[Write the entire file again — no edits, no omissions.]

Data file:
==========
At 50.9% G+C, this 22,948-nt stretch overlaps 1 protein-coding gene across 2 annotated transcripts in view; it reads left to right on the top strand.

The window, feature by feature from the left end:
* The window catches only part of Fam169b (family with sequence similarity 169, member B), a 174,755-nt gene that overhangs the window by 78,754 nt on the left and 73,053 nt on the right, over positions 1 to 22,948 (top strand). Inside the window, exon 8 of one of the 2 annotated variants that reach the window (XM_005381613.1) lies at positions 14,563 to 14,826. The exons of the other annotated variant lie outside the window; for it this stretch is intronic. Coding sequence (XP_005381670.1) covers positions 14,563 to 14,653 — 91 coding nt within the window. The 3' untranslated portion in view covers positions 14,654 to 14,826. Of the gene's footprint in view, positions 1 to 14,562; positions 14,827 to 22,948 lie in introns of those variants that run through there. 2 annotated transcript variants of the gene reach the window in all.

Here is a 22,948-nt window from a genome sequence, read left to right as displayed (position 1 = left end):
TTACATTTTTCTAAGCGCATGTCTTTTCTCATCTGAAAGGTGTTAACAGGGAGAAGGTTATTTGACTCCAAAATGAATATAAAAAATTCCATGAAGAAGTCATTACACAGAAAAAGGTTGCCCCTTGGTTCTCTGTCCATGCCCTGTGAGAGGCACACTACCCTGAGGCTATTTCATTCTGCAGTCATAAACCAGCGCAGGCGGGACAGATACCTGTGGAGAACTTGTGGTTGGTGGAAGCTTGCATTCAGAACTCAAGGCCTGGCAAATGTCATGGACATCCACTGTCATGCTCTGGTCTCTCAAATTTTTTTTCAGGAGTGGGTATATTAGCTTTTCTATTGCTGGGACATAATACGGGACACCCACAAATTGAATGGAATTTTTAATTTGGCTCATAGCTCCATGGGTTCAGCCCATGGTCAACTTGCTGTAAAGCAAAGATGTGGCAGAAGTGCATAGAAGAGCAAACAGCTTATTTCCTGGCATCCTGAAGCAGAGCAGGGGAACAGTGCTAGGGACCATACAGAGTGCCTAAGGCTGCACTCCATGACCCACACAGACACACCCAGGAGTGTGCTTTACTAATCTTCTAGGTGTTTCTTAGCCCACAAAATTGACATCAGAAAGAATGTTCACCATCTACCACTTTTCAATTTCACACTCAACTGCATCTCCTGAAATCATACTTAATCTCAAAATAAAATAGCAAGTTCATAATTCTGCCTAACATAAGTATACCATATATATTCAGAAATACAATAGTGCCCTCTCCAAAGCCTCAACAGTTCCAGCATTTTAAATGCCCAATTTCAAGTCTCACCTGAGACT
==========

At 50.9% G+C, this 22,948-nt stretch overlaps 1 protein-coding gene across 2 annotated transcripts in view; it reads left to right on the top strand.

The window, feature by feature from the left end:
* The window catches only part of Fam169b (family with sequence similarity 169, member B), a 174,755-nt gene that overhangs the window by 78,754 nt on the left and 73,053 nt on the right, over positions 1 to 22,948 (top strand). Inside the window, exon 8 of one of the 2 annotated variants that reach the window (XM_005381613.1) lies at positions 14,563 to 14,826. The exons of the other annotated variant lie outside the window; for it this stretch is intronic. Coding sequence (XP_005381670.1) covers positions 14,563 to 14,653 — 91 coding nt within the window. The 3' untranslated portion in view covers positions 14,654 to 14,826. Of the gene's footprint in view, positions 1 to 14,562; positions 14,827 to 22,948 lie in introns of those variants that run through there. 2 annotated transcript variants of the gene reach the window in all.

Here is a 22,948-nt window from a genome sequence, read left to right as displayed (position 1 = left end):
TTACATTTTTCTAAGCGCATGTCTTTTCTCATCTGAAAGGTGTTAACAGGGAGAAGGTTATTTGACTCCAAAATGAATATAAAAAATTCCATGAAGAAGTCATTACACAGAAAAAGGTTGCCCCTTGGTTCTCTGTCCATGCCCTGTGAGAGGCACACTACCCTGAGGCTATTTCATTCTGCAGTCATAAACCAGCGCAGGCGGGACAGATACCTGTGGAGAACTTGTGGTTGGTGGAAGCTTGCATTCAGAACTCAAGGCCTGGCAAATGTCATGGACATCCACTGTCATGCTCTGGTCTCTCAAATTTTTTTTCAGGAGTGGGTATATTAGCTTTTCTATTGCTGGGACATAATACGGGACACCCACAAATTGAATGGAATTTTTAATTTGGCTCATAGCTCCATGGGTTCAGCCCATGGTCAACTTGCTGTAAAGCAAAGATGTGGCAGAAGTGCATAGAAGAGCAAACAGCTTATTTCCTGGCATCCTGAAGCAGAGCAGGGGAACAGTGCTAGGGACCATACAGAGTGCCTAAGGCTGCACTCCATGACCCACACAGACACACCCAGGAGTGTGCTTTACTAATCTTCTAGGTGTTTCTTAGCCCACAAAATTGACATCAGAAAGAATGTTCACCATCTACCACTTTTCAATTTCACACTCAACTGCATCTCCTGAAATCATACTTAATCTCAAAATAAAATAGCAAGTTCATAATTCTGCCTAACATAAGTATACCATATATATTCAGAAATACAATAGTGCCCTCTCCAAAGCCTCAACAGTTCCAGCATTTTAAATGCCCAATTTCAAGTCTCACCTGAGACT